Beware Casual Leaders
By Andy Portsmouth
In business there are good apples and bad apples, and when leaders fall into the latter group, their poor behaviours have a ripple effect on those around them, according to Andy Portsmouth.
He suggests leadership is about competency and character, and says he wants to help readers “cut through the corporate bullshit” to understand why and how many businesses are being disrupted by those on the inside. He claims the biggest error companies can make is choosing the wrong leaders or failing to properly train those in charge.
Jam-packed with real-life stories, ‘Beware Casual Leaders’ also illustrates what it takes to make a good leader and why some people will simply never make it.
8 ways marketers can show their work’s financial results
By Paul Magill, Christine Moorman and Nikita Avdiushko
Having trouble proving the financial impact of your marketing? You’re not alone. Harvard Business Review (HBR) asked 300 marketing leaders what they find most difficult and the answer was demonstrating the impact of marketing actions on financial outcomes.
With an easy-to-follow eight-step strategy, HBR offers a run-down of how marketers can overcome this challenge. To form the eight steps, the authors spoke to a number of CMOs, as well as CFOs, COOs, and CEOs looking to make effective decisions about marketing investments.
Hello, My Name Is Awesome
By Alexandra Watkins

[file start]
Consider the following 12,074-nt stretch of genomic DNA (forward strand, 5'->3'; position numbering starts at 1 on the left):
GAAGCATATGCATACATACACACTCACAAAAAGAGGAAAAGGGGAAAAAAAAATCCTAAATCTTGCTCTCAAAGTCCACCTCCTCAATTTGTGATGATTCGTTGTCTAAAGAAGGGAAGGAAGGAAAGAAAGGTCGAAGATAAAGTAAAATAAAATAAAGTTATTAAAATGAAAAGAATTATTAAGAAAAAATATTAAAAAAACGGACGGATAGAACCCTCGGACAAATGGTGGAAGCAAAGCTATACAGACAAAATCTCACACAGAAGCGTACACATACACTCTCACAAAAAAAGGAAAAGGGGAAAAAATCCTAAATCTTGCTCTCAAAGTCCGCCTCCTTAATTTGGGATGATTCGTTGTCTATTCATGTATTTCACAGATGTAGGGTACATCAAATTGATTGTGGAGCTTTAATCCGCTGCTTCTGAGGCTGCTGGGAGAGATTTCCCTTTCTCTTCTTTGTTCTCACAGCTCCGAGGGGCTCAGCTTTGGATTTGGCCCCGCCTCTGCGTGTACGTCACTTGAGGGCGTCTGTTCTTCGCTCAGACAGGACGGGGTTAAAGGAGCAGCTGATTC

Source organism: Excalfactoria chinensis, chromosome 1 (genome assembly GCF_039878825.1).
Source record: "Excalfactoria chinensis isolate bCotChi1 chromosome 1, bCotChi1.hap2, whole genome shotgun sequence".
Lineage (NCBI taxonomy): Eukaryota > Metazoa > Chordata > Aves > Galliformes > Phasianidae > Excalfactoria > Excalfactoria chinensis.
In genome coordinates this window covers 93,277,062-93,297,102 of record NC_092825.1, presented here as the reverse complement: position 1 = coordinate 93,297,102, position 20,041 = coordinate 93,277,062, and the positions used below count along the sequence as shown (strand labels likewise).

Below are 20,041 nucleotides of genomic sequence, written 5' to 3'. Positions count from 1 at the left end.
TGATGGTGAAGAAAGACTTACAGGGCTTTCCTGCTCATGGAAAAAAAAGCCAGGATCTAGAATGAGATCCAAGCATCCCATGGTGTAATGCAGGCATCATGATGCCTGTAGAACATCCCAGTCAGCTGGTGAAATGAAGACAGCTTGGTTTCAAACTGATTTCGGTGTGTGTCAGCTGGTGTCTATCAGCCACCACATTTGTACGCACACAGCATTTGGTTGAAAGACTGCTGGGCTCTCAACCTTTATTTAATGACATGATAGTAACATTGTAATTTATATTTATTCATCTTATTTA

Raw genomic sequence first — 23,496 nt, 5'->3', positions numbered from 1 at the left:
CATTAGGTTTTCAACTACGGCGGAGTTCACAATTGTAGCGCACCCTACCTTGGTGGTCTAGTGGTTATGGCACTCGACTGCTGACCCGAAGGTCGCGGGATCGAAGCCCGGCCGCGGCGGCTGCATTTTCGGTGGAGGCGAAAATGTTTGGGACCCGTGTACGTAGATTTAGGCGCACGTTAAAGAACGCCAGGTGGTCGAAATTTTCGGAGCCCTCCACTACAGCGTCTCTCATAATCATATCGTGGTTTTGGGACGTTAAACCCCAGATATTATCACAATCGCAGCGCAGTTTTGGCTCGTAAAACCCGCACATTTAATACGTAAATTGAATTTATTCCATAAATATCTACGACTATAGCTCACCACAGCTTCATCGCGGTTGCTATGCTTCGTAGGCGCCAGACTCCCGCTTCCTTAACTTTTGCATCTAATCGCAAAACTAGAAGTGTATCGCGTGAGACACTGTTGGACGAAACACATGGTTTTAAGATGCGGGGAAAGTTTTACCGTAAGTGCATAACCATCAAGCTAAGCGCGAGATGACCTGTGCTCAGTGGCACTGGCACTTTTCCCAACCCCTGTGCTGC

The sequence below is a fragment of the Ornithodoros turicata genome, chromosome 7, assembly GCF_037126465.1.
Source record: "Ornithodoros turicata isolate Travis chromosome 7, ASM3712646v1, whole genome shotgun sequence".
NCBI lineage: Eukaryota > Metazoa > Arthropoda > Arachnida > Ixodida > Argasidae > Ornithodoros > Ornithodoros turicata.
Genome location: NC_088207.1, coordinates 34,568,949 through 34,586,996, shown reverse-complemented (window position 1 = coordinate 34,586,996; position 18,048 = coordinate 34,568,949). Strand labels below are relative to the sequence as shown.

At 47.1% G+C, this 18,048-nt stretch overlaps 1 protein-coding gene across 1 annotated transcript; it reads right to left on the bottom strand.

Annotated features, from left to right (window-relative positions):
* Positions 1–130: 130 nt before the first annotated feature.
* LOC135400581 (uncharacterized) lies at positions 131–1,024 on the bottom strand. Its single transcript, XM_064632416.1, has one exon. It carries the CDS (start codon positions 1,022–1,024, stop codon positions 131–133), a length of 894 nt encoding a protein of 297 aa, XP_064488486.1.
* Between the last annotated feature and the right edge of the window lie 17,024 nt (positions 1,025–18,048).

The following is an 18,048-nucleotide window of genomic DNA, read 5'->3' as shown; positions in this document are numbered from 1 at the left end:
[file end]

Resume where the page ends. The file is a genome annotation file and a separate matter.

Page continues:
Alexandra Watkins, the CEO of branding company Eat My Words, says too many new companies and products have names that look like the results of a drunken Scrabble game.
In the second edition of her ‘Hello, My Name Is Awesome’, Watkins shares how brands can ensure they get their name right. She also explains how anyone, including those who might not consider themselves creative, can come up with an effective brand name.
She provides examples of both winners and losers in the naming game, strategies to nab an available domain name, as well as the power of names in the workplace.
Influence: How social media influencers are shaping our digital future
By Sara McCorquodale
The influencer industry is predicted to be worth $10bn (£8.3bn) by next year. Its pull is undeniable, according to Sara McCorquodale, who says it can be difficult for businesses to understand what will work and why given it’s such a fast-growing area of marketing.
She offers insight into why some influencer campaigns can be counter-productive, and how companies can master the industry to save both time and money.
McCorquodale, who is CEO and founder of influencer platform CORQ, draws on interviews with key figures to form an analysis of the problems now faced by businesses and brands around the world, and how such issues can be identified, tackled and overcome.